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    One of the good things about being an old fart, is that you can say you have been there and done that. First Flemming wrote 11 books and 2 short stories (I have read them all in my youth) and there have been 5 additional writters since he died that have made up the 24 + films. And yes I had a Beretta 25, a Walther PPK and an AR-7. One of the first things you learn as a spy is not to carry a firearm, it is the fastest way to give away who and what you are. You should have one in a hidout for emergencies, but you are required to use your brain not your sharpshooter skills to get the job done, intellegence is your task (that's information) not body cournt (Special Ops - Body Count) but MI5 and MI6 are about intellegence (quick in and quick out without letting them know you were there) not special ops (best left to the army with their big weapons).

    But since this is all Hollywood and fantasy why not give him a Desert Eagle in 50 AE and blast the daylights out of everything, short of that a Austin Martin with twin 30's, a blast sheald, rockets under the grill, oil slicks from the back and an ejector seat to get rid of the mother-in-law would be acceptable.

    Jim
     
  16. ApacheCoTodd

    ApacheCoTodd Member

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    PPK
    The man knows the gun.
    The man knows the round.
    The man knows his limitations.
    The man knows the combined capabilities.
    The man spends inordinate periods at inordinate frequency in tuxedos!
    PPK
     
  17. rcmodel

    rcmodel Member in memoriam

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    The man also spends inordinate periods at inordinate frequency in bed with beautiful women too!

    Also a movie fantasy, like his inordinate skill with a PPK.

    rc
     
  18. jeff-10

    jeff-10 Member

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    As other people stated, a Sig Sauer P239. In 9mm.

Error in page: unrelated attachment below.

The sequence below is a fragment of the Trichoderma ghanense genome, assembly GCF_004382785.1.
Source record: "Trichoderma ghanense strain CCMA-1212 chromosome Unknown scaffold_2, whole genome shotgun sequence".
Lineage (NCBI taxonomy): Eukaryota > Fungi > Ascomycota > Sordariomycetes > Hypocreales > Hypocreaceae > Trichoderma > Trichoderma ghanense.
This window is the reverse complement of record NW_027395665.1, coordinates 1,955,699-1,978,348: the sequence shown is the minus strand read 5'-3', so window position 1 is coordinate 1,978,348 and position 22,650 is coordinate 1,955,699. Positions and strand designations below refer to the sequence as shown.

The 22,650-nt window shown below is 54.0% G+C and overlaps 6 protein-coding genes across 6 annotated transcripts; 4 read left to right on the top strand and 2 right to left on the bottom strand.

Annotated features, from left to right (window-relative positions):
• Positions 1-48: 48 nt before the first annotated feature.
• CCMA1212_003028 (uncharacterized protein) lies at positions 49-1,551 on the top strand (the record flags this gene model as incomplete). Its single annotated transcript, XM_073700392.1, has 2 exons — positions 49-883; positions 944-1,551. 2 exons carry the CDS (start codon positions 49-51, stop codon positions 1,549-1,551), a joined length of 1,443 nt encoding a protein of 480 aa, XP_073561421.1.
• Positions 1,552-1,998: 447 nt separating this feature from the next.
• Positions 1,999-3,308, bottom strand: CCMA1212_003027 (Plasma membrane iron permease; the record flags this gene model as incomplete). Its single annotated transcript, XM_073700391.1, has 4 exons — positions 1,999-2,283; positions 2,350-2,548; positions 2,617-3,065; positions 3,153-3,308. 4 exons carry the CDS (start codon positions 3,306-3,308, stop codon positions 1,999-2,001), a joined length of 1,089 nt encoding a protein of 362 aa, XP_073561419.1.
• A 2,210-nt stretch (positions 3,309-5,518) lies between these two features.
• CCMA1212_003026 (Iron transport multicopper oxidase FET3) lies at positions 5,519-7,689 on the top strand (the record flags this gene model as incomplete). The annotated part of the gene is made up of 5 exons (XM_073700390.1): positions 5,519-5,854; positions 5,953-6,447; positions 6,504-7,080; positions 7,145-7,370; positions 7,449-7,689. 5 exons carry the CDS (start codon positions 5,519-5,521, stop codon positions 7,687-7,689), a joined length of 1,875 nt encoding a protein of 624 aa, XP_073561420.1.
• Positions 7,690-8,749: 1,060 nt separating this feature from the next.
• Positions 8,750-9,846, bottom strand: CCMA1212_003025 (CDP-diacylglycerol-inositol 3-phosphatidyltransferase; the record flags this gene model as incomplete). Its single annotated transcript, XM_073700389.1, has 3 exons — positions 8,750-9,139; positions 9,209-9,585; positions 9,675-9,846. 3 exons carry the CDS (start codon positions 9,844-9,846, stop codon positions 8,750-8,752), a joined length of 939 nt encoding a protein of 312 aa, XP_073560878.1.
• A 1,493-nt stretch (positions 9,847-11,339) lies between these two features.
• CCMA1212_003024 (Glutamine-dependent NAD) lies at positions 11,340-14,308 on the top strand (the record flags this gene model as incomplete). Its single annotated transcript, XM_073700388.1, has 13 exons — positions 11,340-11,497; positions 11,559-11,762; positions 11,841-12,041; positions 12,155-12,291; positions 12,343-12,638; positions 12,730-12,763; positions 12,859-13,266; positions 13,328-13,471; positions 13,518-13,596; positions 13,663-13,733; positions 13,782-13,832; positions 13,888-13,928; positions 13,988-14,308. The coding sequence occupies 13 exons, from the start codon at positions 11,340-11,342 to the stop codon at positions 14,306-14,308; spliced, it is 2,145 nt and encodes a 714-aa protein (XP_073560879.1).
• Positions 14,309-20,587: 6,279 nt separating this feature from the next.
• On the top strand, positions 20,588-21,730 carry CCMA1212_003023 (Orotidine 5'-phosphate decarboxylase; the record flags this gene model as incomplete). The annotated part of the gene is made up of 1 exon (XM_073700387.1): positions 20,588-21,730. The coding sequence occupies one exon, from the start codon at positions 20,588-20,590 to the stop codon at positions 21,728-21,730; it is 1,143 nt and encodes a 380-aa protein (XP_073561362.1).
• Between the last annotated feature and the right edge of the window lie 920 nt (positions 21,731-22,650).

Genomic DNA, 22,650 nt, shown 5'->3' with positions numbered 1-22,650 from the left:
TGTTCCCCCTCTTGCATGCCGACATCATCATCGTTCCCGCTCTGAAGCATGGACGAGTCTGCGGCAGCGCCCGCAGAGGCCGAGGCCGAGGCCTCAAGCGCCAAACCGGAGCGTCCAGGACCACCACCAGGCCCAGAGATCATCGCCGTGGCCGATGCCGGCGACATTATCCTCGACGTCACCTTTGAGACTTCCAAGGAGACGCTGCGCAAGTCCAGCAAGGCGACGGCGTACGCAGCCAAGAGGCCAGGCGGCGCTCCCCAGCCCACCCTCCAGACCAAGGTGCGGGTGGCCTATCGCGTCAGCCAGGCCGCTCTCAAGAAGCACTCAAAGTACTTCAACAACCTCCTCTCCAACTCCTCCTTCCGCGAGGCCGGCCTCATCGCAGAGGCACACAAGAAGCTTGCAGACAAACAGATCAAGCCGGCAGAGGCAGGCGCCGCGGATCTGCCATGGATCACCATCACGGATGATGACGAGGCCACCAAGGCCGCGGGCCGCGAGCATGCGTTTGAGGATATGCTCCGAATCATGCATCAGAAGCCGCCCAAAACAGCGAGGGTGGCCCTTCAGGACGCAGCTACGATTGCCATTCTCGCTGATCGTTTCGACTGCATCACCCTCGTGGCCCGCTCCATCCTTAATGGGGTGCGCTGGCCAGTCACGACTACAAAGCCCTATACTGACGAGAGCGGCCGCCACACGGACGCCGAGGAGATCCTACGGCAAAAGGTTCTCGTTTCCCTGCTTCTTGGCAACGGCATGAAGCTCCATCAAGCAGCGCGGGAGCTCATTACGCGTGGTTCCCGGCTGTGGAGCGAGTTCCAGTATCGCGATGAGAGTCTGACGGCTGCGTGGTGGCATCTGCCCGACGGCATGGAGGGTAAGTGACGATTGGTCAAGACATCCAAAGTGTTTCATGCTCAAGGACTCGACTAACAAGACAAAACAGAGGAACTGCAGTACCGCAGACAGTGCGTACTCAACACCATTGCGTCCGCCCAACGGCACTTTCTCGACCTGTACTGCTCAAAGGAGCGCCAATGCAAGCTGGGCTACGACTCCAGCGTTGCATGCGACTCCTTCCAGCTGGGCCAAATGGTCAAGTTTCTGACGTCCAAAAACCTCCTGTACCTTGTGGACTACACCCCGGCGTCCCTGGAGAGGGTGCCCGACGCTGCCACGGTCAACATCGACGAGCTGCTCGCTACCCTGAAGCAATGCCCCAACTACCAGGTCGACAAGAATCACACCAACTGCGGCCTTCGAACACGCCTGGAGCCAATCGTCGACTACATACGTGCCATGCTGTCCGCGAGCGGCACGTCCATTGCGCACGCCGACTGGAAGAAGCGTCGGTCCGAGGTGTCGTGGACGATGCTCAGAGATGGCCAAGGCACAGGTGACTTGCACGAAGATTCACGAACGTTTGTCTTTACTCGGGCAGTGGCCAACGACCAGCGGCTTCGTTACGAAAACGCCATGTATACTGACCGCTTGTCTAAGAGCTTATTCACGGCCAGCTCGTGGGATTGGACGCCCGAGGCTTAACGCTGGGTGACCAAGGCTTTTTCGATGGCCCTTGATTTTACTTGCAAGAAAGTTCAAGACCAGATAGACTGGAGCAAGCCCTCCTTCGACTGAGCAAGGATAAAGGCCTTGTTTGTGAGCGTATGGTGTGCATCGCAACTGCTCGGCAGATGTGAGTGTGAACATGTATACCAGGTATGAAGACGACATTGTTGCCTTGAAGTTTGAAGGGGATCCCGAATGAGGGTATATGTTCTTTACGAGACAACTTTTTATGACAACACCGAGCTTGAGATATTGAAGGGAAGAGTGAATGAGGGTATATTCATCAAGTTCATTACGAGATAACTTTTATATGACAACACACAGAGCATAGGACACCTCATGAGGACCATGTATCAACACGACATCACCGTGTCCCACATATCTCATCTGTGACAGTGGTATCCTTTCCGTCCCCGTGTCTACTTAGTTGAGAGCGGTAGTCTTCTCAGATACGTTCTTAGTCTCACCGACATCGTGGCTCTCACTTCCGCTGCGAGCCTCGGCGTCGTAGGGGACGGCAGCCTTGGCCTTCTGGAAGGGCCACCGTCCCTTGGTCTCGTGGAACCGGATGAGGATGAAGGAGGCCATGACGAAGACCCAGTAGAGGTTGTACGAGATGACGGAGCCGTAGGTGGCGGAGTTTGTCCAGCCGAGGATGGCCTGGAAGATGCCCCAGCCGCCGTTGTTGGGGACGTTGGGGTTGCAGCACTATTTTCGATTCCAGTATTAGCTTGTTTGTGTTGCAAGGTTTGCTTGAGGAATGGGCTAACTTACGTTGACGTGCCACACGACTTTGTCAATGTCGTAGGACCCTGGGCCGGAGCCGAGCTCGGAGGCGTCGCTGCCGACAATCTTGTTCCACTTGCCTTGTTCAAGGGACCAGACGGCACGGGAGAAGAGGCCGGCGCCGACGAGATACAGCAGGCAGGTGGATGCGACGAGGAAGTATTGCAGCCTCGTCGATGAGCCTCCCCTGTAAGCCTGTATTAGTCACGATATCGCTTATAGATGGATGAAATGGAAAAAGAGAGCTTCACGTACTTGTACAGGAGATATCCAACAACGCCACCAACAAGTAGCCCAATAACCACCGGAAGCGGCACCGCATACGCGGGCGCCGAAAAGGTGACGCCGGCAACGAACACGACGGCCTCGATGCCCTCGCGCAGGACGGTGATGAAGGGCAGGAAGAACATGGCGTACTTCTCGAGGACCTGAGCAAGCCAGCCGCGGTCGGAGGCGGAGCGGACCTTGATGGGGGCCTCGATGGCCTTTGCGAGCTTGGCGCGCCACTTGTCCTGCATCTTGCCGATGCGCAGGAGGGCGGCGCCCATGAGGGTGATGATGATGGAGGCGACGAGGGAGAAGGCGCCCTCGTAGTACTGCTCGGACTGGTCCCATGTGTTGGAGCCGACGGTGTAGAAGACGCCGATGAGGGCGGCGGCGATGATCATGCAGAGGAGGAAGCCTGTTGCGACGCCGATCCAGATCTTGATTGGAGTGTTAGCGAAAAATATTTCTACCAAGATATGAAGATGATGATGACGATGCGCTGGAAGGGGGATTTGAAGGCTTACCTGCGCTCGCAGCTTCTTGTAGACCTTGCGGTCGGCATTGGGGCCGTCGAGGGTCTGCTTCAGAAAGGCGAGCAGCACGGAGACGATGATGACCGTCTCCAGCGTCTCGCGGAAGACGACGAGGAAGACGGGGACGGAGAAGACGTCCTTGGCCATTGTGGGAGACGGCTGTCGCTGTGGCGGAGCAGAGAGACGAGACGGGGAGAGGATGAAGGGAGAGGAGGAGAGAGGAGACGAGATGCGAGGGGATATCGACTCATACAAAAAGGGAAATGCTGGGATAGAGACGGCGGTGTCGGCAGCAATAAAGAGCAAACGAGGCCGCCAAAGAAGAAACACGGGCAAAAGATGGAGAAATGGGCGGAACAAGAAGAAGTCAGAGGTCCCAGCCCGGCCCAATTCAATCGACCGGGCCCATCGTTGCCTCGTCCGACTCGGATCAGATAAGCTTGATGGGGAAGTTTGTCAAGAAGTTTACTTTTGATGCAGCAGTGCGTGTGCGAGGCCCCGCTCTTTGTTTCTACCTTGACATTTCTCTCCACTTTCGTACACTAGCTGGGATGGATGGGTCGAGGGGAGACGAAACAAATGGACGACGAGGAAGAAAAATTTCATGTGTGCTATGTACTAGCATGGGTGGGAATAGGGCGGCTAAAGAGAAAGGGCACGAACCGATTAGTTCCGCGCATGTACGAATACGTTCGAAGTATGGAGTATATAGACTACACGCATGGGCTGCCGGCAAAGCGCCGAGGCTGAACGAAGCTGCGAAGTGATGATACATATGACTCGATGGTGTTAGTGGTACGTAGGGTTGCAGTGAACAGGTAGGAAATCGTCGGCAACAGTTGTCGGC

19. golden

    golden Member

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    Last book

    PILOT,

    Have you ever fired a COLT 1903 or 1908. The safety lever is VERY SMALL. I have shot several hundred rounds through a 1903 and really like the gun, but the safety worries me. It is very easy to slip off the lever. Not good for a SAVE YOUR LIFE SHOT. It is also much larger than a PPK, I would not consider it for a concealed gun if I had access to a PPK or SIG 232.
    It is also heavy, weighing a pound and a half when loaded.

    All the other reasons why a non-military, government agency would not buy a USED, OUT OF PRODUCTION GUN should be obvious. They never buy anything used for there own issue. They just don't.

    In the novels writen in the 1980's and early 1990's, BOND spends a fair amount of time trying to hide his gun. That was when author John GARDNER had him driving a SAAB Turbo (his own car) and keeping a RUGER Super Blackhawk in a hidden compartment. It was later replaced by a Redhawk. Gardner knew guns.

    Later on, BOND carried an H&K P7 squeezer pistol and then a SEVENTREES ASP (a custom made, cut down S&W 39).

    In the last book by Jeffrey DEAVER, BOND does not have a gun. He only gets to carry one when on assignment and goes through all sorts of effort to be armed on the sly with a WALTHER PPS.

    Most of the time real spies are unarmed. Access to knowledge is their goal, however sometimes not.
    The CIA agents sent into AFGHANISTAN, carried AK47's, MAKAROV pistols and in some cases, M-9 BERETTAS.
    According to the author of, "THE HORSE SOLDIERS", a history of this campaign by the CIA and SPECIAL FORCES, the CIA guys did not carry enough spare ammo, if any.

    For protection details, hiding a gun can be of secondary importance. A friend of mine carries a SIG 228 and when he isdoing protection, often carries an UZI. His agency does not care if you can tell he is armed, as long as it is not out in the open.